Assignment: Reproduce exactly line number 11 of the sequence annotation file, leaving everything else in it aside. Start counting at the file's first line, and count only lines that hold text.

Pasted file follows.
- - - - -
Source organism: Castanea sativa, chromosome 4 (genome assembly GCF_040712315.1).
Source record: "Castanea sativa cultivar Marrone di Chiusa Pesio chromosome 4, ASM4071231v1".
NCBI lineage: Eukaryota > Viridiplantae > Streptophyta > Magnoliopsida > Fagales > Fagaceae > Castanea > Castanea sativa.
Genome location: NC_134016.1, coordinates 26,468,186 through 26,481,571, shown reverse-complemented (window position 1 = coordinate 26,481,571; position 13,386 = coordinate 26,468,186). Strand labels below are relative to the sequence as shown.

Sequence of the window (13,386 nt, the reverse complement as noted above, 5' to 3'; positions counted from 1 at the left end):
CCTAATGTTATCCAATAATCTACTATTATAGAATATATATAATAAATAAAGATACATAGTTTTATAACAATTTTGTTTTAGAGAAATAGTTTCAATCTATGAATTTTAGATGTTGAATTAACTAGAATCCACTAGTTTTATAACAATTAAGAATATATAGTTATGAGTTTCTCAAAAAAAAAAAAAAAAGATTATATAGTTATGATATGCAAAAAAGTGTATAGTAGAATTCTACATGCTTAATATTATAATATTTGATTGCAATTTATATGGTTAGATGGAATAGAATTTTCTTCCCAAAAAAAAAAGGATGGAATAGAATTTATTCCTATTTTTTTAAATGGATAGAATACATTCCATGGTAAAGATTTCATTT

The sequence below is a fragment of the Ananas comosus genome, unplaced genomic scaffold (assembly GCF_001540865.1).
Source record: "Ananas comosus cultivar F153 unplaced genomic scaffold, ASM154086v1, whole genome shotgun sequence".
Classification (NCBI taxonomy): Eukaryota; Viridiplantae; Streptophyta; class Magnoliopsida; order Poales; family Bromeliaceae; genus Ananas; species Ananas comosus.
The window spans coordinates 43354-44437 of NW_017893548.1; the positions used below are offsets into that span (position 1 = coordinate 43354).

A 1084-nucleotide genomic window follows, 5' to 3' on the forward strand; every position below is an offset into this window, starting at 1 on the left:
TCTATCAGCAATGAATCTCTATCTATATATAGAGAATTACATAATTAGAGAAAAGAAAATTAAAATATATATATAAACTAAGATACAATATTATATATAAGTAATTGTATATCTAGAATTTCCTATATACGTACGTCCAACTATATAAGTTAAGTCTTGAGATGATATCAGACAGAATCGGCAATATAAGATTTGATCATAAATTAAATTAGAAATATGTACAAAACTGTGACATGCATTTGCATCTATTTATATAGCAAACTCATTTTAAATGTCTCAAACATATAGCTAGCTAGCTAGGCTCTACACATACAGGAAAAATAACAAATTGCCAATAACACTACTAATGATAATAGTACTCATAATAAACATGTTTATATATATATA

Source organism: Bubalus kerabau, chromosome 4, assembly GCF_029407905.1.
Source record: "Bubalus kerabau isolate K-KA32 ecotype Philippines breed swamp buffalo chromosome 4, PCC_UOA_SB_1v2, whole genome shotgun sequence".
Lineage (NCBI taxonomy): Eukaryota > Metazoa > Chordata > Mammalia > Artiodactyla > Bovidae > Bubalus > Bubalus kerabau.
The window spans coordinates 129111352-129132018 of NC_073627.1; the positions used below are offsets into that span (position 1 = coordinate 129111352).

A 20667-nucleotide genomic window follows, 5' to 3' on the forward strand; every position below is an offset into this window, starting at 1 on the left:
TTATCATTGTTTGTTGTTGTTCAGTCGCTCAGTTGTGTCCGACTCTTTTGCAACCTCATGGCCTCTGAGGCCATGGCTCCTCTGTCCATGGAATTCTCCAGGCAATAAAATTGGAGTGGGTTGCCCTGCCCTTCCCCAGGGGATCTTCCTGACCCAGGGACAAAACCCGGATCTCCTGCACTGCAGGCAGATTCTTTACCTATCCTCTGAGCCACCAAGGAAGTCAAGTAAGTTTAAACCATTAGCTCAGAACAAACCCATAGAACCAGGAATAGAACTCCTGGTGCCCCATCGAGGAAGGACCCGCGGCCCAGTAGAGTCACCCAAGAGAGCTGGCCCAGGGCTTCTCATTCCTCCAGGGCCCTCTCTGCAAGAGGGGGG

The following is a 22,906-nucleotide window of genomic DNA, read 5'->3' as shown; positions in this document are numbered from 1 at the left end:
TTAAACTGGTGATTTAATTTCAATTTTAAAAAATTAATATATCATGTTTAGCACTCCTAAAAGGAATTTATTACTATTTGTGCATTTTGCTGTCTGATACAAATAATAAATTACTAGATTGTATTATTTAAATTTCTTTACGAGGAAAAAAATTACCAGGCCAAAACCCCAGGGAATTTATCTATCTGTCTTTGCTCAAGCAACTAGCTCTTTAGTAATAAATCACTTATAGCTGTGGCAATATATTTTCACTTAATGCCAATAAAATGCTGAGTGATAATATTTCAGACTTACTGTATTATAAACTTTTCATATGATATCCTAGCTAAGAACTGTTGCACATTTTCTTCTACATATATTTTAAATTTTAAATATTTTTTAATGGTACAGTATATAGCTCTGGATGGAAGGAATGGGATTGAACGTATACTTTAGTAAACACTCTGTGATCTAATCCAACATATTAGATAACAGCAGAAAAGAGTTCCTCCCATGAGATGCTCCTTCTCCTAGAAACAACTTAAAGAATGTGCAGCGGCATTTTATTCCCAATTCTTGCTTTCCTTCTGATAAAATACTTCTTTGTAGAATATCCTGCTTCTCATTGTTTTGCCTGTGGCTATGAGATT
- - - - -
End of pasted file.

A 1084-nucleotide genomic window follows, 5' to 3' on the forward strand; every position below is an offset into this window, starting at 1 on the left: